Saturday, August 20, 2016

Red Barn on Pond

This barn lives on the road to Freedom, Indiana.  I've been practicing skies that aren't blue and practicing painting sunshine.  They're interesting.

I need a lot more practice, but I liked the peaceful feeling here.

Wednesday, August 17, 2016

Waiting for Figs

My fig tree [bush] has loads of figs this year.   It's about 4 feet high with several branches coming out of the ground.   All are covered with fruit.    I'm hoping I get a good harvest this year.

I'm also hoping that my dog, Pepper, who has quite a sweet tooth, doesn't discover how delicious ripe figs are, because she'll eat them all.  

Monday, August 15, 2016

Spaghetti Sauce Season

Am I the only one whose kitchen is a total disaster area when I'm doing major canning?

Right now, I've got three large pots of tomatoes, squash, onions and garlic on the stove, simmering down into spaghetti sauce.   There is juice and seeds all over the table, the countertops and floor.  There is burnt schmutz all over the pots and stove and spatters on everything close by.

It's inelegant, but real. [#marthastewart'sstaffdoesn'tlivehere]  And will be real tasty, too, in a few hours.  

Sunday, August 14, 2016

Berry Patch

Last year I planted blackberries and raspberries around 3 sides of my apiary.   The berries act as a windblock for the bees and it was nice to give the berries a place where they could go a little hogwild.

And they have.   Some of the canes are a good 12 feet long.   When we prune next, I'm going to pull out my 4 ft stakes and put in some 6 ft ones so I can impose some order into this thicket and make it easier to harvest.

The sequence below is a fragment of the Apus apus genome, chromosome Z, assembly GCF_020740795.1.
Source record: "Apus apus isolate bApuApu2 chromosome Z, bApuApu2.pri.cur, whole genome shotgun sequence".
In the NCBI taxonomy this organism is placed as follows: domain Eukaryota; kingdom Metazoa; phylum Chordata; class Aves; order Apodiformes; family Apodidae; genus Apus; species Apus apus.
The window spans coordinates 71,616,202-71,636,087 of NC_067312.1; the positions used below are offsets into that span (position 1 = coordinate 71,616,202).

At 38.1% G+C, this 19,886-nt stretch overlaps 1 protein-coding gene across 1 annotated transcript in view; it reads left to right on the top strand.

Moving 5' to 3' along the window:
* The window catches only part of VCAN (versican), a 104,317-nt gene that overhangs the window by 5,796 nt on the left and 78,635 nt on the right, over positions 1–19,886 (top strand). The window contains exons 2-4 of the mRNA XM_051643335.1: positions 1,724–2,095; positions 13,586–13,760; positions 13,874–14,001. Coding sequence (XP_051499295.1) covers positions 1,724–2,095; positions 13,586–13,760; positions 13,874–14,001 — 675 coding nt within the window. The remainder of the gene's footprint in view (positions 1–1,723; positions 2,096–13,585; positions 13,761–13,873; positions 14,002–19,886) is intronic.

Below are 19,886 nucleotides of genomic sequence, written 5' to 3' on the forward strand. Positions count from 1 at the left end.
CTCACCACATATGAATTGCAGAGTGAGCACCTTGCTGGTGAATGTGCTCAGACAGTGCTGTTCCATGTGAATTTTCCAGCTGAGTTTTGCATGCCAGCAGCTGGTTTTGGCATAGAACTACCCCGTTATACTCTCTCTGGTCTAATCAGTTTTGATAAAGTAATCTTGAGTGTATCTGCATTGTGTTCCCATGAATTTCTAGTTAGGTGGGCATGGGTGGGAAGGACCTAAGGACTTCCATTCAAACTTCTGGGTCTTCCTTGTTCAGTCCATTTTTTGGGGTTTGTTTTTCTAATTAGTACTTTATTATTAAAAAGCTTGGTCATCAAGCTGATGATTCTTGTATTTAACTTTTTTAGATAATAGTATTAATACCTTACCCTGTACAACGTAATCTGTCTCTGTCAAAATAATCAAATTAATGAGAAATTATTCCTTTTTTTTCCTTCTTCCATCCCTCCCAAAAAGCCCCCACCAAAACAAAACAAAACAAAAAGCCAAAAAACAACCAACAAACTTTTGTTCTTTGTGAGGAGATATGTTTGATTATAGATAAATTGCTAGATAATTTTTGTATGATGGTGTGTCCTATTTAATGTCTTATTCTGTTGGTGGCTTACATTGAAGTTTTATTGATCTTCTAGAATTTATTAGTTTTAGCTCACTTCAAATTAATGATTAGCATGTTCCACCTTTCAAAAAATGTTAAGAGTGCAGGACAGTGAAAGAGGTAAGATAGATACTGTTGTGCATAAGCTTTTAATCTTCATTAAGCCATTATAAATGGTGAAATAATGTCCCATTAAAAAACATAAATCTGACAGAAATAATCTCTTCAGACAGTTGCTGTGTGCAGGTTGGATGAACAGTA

As it is, Pepper snags the ripe berries at the bottom and we lose a few on the interior of the thicket where they can't be seen, but we're getting enough that everyone is happily munching on fresh blackberries most days.  

Wednesday, August 10, 2016

Plein Air Painting

So in my recent quest to do some things outside my comfort zone, I took a recent opportunity to spend a few hours painting in the great outdoors when I went to Michigan.   After the long drive from home, I spent some time walking the grounds at Fernwood Botanical Garden in Niles, Michigan.  

Fernwood is a lovely place with both formal and informal garden areas, a cafe, and a gift shop.  There are miles of paths that wind down and around the river, creeks, ravines, prairies, buildings, etc.   I knew I'd find a good place to paint so I packed my painting bag and braved myself up to paint outside and maybe with an audience.

I took an hour to wander around and look and then decided that I'd go to the platform in the middle of the tall grass prairie and paint there where the light was interesting, things were blooming and the features were challenging.  Challenges are good.    I lucked out in that no one else was there and I was able to do my first plein air painting sans audience.   Whew.

The thing about prairies is that there's not a lot of structure to paint.  It's a field - and with the breeze and intermittent clouds it was like painting a moving target.   I had to choose my view carefully and emphasize what structure was there so the painting would at least make sense, then observe carefully and just go for it.  

And I did it!   Yay!    It's not a great painting by any measure, but I did it, outside, in the breeze and sun and clouds, in an hour and a half, in less than ideal circumstances.   And it was such an interesting experience, that I will likely do it again.    There's a paint-out at T C Steele property in Brown County in September.   I think I need to go do that one.

Tuesday, August 9, 2016

Garden Bounty

The garden is booming this year - with sunflowers.   Everything else is a little unhappy about all the rain.   We have rampant romularia and other fungal problems in the rhubarb, beans, tomatoes, etc.   Plus mega bug problems with the eggplant and squash.

But the sunflowers, zinnas and marigolds are glorious.  And for that I am very happy.